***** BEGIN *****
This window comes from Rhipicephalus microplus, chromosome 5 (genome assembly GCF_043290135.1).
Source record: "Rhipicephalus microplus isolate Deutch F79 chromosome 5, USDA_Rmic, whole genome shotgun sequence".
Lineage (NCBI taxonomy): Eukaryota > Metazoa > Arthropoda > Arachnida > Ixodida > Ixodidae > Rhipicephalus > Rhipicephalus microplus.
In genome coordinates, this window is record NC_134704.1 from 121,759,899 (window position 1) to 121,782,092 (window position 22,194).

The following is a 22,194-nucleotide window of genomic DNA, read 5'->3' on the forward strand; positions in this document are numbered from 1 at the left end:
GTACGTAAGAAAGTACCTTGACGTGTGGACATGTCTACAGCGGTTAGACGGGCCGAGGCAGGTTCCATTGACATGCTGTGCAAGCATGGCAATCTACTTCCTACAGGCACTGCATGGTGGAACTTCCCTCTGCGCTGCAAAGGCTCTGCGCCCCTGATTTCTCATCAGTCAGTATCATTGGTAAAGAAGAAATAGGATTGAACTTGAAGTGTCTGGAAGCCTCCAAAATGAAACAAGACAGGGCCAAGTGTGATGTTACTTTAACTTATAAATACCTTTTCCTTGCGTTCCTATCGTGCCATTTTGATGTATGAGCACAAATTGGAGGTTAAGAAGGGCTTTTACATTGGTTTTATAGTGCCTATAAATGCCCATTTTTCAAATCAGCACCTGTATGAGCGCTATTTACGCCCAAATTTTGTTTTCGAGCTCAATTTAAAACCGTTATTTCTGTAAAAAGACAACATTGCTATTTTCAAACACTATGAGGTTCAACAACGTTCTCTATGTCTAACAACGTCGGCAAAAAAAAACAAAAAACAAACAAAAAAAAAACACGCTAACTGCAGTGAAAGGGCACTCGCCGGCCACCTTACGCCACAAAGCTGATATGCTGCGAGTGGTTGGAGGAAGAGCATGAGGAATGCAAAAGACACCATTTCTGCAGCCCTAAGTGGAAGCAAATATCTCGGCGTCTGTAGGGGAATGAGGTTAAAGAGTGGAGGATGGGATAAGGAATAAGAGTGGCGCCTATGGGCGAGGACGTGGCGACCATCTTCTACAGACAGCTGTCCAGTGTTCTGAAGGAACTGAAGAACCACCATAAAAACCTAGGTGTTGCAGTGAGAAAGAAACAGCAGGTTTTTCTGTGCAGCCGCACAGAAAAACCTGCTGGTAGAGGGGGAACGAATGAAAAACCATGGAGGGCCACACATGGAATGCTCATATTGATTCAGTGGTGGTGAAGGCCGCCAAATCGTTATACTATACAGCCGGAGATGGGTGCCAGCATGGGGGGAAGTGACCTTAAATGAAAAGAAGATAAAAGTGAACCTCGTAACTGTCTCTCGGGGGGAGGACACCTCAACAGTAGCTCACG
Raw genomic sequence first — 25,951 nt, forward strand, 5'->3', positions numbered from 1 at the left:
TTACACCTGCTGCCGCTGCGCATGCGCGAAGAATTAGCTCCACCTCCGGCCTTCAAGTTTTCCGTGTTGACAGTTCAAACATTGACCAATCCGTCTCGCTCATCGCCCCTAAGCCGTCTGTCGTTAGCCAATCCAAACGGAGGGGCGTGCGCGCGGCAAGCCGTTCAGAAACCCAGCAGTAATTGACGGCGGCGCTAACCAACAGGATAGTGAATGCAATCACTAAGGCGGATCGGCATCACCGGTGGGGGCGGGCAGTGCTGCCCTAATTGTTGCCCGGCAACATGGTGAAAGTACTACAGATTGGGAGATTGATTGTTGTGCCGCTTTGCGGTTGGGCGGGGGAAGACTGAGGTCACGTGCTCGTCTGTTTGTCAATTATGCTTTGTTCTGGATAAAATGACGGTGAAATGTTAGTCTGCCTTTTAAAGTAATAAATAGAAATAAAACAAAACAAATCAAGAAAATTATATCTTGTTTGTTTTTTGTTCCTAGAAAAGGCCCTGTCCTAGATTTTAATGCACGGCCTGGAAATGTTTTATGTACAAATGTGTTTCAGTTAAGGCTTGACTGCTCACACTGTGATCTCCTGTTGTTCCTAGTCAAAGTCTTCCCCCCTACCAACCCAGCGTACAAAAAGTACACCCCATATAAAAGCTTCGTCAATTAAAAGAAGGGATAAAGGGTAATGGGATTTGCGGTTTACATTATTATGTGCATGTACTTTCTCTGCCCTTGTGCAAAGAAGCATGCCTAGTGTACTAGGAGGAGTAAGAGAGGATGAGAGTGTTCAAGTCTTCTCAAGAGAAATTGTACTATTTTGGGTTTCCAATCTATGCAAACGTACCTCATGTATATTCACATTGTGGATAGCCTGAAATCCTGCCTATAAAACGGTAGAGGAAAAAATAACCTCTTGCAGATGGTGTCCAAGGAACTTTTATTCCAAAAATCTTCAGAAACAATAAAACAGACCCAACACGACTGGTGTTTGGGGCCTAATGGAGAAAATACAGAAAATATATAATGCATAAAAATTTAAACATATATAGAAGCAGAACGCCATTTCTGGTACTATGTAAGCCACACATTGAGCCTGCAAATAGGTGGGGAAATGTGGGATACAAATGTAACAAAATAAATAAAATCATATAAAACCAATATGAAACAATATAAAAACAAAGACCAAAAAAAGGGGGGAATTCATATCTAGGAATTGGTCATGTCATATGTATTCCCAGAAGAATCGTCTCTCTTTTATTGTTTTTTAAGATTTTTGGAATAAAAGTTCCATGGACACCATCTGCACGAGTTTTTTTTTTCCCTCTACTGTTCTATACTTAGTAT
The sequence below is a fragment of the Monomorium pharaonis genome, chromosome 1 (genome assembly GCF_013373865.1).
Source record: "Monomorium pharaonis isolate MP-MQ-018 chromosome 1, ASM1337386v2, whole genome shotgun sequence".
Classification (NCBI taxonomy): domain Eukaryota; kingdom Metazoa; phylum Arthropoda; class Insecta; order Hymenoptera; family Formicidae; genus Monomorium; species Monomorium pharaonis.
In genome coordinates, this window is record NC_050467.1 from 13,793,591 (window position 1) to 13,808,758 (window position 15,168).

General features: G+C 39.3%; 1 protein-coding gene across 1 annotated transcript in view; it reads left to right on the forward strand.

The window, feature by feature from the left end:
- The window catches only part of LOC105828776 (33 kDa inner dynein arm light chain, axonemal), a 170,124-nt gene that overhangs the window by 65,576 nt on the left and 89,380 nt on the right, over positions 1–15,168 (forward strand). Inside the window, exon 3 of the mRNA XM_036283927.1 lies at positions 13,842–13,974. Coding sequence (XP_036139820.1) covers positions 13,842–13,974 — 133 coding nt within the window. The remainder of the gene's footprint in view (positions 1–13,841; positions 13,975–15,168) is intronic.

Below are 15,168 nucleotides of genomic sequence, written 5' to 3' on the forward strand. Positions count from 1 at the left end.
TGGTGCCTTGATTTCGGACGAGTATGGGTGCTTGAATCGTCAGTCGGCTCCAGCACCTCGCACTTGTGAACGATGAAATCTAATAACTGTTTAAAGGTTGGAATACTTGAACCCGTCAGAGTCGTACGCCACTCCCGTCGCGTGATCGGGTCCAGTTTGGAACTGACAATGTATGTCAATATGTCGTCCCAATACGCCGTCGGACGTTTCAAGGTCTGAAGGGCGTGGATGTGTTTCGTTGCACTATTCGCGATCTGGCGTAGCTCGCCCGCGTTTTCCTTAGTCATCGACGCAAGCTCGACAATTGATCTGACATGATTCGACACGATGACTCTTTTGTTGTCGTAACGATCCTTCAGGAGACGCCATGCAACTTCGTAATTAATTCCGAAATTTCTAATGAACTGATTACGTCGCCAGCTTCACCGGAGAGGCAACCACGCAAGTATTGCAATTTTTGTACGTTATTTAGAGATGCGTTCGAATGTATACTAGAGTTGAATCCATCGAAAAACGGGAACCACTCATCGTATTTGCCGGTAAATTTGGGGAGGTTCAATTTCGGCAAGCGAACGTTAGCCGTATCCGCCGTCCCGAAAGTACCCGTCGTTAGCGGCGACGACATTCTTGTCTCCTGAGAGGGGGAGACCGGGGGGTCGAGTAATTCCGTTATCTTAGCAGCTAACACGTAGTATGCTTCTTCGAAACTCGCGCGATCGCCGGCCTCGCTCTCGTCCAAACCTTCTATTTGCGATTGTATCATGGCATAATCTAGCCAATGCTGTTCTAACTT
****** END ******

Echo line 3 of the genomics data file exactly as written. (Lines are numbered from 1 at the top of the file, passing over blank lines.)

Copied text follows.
Lineage (NCBI taxonomy): Eukaryota > Metazoa > Arthropoda > Arachnida > Ixodida > Ixodidae > Rhipicephalus > Rhipicephalus microplus.